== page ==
Disruptive Compassion | Book Review


“If I want to do something with my life and make a difference in the world, how do I do that?”

A college student asked Hal Donaldson this question several years ago after Donaldson made a presentation at his university. In the succeeding years, others asked Donaldson the same question. Though they were older than the student — some middle aged, others past retirement — each desired more than to do well; they wanted to do good.

Disruptive Compassion is Donaldson’s answer to their question. It reflects lessons he has learned personally, having grown up poor, and professionally, as CEO of Convoy of Hope. Convoy is a leading Christian compassion ministry whose mission is to “empower others to live with greater independence and freedom from poverty, disease, and hunger.”

But what precisely is “disruptive compassion”? As Donaldson explains, it’s not “code for sanitizing the world or condemning people who don’t measure up to your standards.” That is not the way of Jesus. Rather, disruptive compassion is “a rejection of the status quo and a belief that a tidal wave of love and acts of kindness can heal a wounded world.”

That sounds easy enough, right? Yes, and in a sense it is. The book’s thirteen chapters each contain an imperative for “compassion revolutionaries” to follow:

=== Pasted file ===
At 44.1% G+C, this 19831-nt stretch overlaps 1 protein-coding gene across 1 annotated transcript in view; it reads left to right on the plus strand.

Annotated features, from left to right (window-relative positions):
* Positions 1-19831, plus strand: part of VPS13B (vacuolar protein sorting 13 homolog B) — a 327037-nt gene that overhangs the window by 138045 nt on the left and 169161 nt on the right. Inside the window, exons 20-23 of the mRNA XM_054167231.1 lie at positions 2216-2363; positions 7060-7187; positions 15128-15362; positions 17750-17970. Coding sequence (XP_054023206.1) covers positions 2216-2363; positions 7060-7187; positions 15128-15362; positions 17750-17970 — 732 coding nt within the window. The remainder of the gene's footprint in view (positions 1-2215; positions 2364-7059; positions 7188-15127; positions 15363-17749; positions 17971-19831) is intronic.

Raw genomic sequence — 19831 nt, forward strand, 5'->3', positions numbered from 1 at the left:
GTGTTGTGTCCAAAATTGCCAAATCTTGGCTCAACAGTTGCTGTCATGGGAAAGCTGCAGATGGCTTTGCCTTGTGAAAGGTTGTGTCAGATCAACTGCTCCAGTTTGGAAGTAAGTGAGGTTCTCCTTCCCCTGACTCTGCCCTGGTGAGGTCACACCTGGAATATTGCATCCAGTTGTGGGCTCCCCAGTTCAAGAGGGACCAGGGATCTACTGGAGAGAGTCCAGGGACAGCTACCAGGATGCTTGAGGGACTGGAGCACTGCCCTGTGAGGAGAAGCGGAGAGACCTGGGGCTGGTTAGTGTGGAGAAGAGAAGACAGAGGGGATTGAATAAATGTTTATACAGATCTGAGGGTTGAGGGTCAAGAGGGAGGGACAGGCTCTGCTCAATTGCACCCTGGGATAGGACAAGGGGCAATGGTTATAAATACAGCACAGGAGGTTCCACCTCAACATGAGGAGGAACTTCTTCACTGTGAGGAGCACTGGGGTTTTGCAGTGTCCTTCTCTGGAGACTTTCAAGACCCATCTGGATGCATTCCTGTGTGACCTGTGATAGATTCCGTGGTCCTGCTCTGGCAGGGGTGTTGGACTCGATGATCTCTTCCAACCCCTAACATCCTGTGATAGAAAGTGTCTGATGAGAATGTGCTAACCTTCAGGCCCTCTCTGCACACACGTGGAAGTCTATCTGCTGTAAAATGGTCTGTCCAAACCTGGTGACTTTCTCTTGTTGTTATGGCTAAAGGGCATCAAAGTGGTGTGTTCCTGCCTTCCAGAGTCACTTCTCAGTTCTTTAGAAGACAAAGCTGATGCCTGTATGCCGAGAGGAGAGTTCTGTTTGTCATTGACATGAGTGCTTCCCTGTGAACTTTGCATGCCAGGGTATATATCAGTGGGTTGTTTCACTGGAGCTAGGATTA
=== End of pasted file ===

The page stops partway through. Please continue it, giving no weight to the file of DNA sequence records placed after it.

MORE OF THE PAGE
1. Believe
      2. Define the Mission
      3. Do Reconnaissance
      4. Conduct an Audit
      5. Be Authentic
      6. Build a Team
      7. Pay the Invoice
      8. Create Momentum
      9. Eliminate Distractions
      10. Take Risks
      11. Measure Outcomes
      12. Persist and Pivot
      13. Go

These imperatives, while easy to articulate, are difficult to apply, however. Even to get started, you have to overcome what Donaldson calls “the true enemies of progress”: “doubt, apathy, and blame.” In my experience, this is the hardest threshold to cross because it calls us out of our comfort zone and challenges us to make a difference in our circle of influence.

While the imperative to believe presents a psychological challenge, the remaining imperatives present practical challenges. Where will I focus? What are the resource gaps that I can fill? How has God prepared me uniquely to address these gaps? Who will team up with me? And what costs am I willing to pay to see the mission through? These are some of the hard questions Donaldson asks (and answers) in his book.

Compassion revolutionaries come in all kinds. Some, like Donaldson himself, are full-time visionaries who create organizations, like Convoy of Hope, that become movements of love and kindness. Others excel in their professional careers but leverage their influence and wealth for Kingdom purposes. And still others serve in the army of volunteers that every genuine movement needs. You can read the stories of all kinds of compassion revolutionaries in the book.

The key thing, however, is to seek personally to “make a radical difference through disruptive compassion, wherever you are.” And so, having read the book, I find myself asking a simple question: Today, where can I show love and kindness to a person who needs it, whether through my words or by my deeds? Read this book, and I think you’ll start asking yourself the same thing. Answer it in word and deed and who knows how far your circle of influence eventually may extend!